We're liking or hating the car because of it's looks. Sure, they've released preliminary performance features but no one knows how it truly feels.

We can't forget that the standard for Corvette's is raised every year and especially with every new generation unveiled. Have we raised the expectations too high?

c4c5specialist
05-06-04, 05:52 AM
Hi there,
Personally, I love every Corvette out there, but in this case even moreso.
Outside of the basic frame design platform, every part of this car is new.
Systems integration, noise reduction, powerplant and driveline, comfort, ease of driving, has been substantially improved upon.
Revolution, yes, absolutely.
Drive one, and you will see for yourself.
Allthebest, c4c5:hb

doylede
05-09-04, 12:02 AM
Rob,

You're dead on. The C5 is the culmination of almost 50 years of Corvette refinment. People who think the C6 should be a radical departure are throw-backs to the 50's when Detroit just changed the sheet metal evey year. These are the same folks that believe NASCAR is STOCK CAR RACING.

Your analogy to the Porsche is very apt.

The C5 is the best ever Corvette. The C6 MAY improve on the C5. Adding power is a good start. The claimed cd of .28 improves the C5 cd of .29. But looking at the C6 front, it is hard not to decide that drag will be increased. Drag is the product of cd and effictive frontal area. Does the C6 have more frontal area than the C5? Sure looks like it.

But the C6 claims 180 top speed over the 174 of my 2000. That seems a waste of 50 extra HP.

All of this is nit-picking. The good thing and the right thing is that the C6 draws on the C5. As your Porsche reference shows, when you get it right, refine it.

Evolution1980
05-09-04, 12:55 PM
However, let's expand on one of the big reasons for the sucess of Porsche, OK? True the 911 has not changed significantly in layman eyes for many, many years - though we all know that MANY changes have ocurred in the chassis and engine areas. But another thing that has added to Porsche's success is the addition of lower and upper end models which, as you know, I endorse for Corvette. Beginning with the 914, 924 based cars, and now the Boxster, Porsche has been grooming their version of entry level buyers for decades now. Although less than successful with the 928 Porsche has always mangaged to have upper end cars available and they are doing it again.

I would like to see 3 completely different vettes offered on three chassis...
LongTimer,

Unless I'm reading you wrong, I'd have this to say about your thoughts...
You mention that Porsche has done well by diversifying their product line. The 911 not changing much, the 914, 924, etc... But to compare this to vette is a little bit off. Porsche needs to be compared to GM and the vette needs to be compared to the 911. To say that there should be other vettes just like there are different Porsches, I think the correct analogy is that GM needs to create other models just like Porsche creates other models. Or at least create a the vette on another platform. That exact thing essentially already happened, and continues to happen to some extent.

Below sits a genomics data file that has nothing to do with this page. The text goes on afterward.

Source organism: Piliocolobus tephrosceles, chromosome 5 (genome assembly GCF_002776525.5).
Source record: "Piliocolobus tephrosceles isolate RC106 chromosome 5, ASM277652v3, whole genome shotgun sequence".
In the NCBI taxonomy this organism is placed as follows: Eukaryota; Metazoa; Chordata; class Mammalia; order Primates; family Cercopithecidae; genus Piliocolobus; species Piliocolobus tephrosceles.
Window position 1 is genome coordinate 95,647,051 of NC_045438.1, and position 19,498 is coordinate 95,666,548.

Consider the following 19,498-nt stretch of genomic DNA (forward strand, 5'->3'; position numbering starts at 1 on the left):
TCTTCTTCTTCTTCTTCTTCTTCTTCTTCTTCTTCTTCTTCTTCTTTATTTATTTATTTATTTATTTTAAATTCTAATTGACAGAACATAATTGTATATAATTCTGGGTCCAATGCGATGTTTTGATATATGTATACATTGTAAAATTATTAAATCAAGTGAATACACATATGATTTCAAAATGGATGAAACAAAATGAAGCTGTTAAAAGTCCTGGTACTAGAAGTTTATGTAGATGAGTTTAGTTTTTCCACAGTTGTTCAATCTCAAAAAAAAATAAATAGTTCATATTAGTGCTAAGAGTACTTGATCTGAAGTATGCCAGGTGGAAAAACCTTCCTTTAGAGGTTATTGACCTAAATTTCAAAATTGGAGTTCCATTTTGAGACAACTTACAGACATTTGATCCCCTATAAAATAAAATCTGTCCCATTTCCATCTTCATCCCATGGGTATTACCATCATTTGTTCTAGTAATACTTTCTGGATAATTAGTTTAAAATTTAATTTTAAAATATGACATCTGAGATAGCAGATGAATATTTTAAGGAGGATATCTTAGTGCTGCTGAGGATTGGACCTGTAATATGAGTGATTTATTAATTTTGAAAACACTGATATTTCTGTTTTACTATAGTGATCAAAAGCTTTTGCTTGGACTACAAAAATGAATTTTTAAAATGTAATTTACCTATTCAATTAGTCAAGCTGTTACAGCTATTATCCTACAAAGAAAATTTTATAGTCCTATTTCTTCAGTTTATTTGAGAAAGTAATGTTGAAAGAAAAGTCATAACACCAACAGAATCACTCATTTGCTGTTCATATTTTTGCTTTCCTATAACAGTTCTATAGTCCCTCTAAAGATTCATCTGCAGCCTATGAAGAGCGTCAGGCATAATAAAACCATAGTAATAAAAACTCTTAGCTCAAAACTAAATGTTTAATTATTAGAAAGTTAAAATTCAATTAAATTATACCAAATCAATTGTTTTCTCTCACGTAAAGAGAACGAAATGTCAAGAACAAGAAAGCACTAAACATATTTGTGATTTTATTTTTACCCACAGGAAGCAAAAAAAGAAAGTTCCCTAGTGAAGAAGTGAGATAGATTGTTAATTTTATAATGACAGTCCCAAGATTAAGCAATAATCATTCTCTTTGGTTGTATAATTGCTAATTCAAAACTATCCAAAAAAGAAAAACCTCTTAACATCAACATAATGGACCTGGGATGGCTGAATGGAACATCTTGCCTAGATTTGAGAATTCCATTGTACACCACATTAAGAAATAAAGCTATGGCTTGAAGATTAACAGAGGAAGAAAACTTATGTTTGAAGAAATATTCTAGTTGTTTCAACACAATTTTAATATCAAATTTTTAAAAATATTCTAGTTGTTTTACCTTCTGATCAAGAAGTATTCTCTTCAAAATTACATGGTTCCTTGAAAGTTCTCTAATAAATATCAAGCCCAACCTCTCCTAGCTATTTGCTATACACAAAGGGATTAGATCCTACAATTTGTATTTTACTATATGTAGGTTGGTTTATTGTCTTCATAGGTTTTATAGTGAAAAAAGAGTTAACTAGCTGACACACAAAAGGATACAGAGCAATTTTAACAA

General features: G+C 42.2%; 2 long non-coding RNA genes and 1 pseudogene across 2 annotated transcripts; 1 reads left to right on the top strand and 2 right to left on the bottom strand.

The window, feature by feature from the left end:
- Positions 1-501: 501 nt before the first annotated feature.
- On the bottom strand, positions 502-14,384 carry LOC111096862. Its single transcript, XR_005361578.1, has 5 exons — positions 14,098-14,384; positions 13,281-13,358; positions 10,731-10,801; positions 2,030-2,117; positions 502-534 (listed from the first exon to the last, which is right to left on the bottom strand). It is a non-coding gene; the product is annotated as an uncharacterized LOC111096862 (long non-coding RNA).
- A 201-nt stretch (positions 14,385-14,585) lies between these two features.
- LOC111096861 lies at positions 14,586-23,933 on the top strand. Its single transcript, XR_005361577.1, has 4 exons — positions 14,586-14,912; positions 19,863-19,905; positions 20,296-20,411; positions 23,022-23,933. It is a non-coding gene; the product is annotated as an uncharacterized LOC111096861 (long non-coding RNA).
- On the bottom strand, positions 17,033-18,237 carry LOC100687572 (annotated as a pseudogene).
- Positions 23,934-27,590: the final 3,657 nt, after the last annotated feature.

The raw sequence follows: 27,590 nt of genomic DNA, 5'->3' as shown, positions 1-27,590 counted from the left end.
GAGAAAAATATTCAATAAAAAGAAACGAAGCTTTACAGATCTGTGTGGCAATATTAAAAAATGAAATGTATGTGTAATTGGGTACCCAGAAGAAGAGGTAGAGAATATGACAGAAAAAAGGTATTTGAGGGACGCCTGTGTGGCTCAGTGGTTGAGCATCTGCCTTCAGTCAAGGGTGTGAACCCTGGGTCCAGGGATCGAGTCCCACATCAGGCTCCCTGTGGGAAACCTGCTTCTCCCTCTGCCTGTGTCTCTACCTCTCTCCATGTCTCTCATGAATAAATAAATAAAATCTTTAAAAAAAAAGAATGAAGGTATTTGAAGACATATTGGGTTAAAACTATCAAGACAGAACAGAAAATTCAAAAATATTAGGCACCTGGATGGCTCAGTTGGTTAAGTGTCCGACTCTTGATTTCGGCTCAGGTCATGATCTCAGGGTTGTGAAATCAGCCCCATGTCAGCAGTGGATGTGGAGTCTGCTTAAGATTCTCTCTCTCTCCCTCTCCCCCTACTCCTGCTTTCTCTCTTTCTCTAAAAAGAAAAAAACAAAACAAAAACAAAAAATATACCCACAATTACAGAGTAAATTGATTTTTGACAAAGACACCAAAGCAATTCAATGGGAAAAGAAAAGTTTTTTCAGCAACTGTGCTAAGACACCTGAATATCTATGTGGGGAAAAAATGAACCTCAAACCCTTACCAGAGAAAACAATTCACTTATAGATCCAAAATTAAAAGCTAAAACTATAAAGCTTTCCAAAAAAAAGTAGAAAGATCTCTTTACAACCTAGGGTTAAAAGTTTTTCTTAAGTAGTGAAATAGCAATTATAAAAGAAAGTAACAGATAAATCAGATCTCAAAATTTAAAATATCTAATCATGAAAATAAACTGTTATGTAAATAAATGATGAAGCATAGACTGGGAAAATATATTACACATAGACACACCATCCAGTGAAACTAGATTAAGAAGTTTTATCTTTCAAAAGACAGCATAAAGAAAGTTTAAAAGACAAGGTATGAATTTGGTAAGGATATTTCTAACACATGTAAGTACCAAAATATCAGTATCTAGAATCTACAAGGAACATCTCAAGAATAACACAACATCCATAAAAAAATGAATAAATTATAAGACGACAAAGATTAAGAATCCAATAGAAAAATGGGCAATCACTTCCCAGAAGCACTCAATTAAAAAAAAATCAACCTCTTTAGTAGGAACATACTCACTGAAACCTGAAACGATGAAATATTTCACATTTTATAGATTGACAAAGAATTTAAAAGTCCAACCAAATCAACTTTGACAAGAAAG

GM did create other platforms for other levels of buyers. The Camaro, the Firebird were those cars. They were the 914, the 924. Granted, they never really had a boxter comparison unless you would consider that one Pontiac prototype 'vert (I forget the name). And you still have the 'vette' being released on other platforms. The new GTO, and the Caddies to name a couple off the top of my head.

So I think GM does in fact diversify just like Porsche. They just may not do it as well for whatever reasons. But the Corvette is simililar to the 911 or Carrera as the car pretty much been the pinnacle of the respective companies offerings. (With the execption that Porsche plays in the supercar field much much more than GM. Who's going to buy a $200K GM vehicle???)

Edmond
05-09-04, 06:52 PM
Who's going to buy a $200K GM vehicle???


You never know. There are a people who are going to shell out $140K for the Ford GT when it's out.

We can't compare Porsche and GM; it's like apples and oranges. Porsche is a specific line and GM is the whole company. If we compared Porsche and Vette', that would be different.

Hib Halverson
05-09-04, 07:46 PM
The thing I can't understand about people liking it or not liking it is that no one has driven one yet.


That will change in a little more than a month and you'll read about it hear on CAC in a little under two months. I can't be more specific until Rob makes his announcement about the second round of CAC's C6 coverage.

Rob....



I'm sure with the technology and engineering that GM has put into the C6, a drive will shut many of us up.


That's an understatment.



But the C6 claims 180 top speed over the 174 of my 2000. That seems a waste of 50 extra HP.


The observed top speed GM states for the C6 targa is 186 not 180. That's 12mph faster than a stock C5 Targa might go, but I have to ask c4c5specialist if that "174" is his observed top speed for his 2000 or what he thinks it might do?

At those speeds, it takes a ton of horsepower to go faster so my guess is 12mph is all 50hp will get ya. I should note that the 186 was done at the Desert Proving Ground

04cmnthru
05-09-04, 08:24 PM
Its cost a lot of R&D money nowadays to produce a completely new car and car companies are having a tough time at making real money in today's environment. For example, just getting a vehicle Federally certified costs a boat load of cash. Also, production costs are only part of the story - you may have heard of GM's outstanding pension liabilities. My point is that most car companies cannot affort to introduce really "revolutionary" redesigns - most of what is offered is based on a mix of old and new.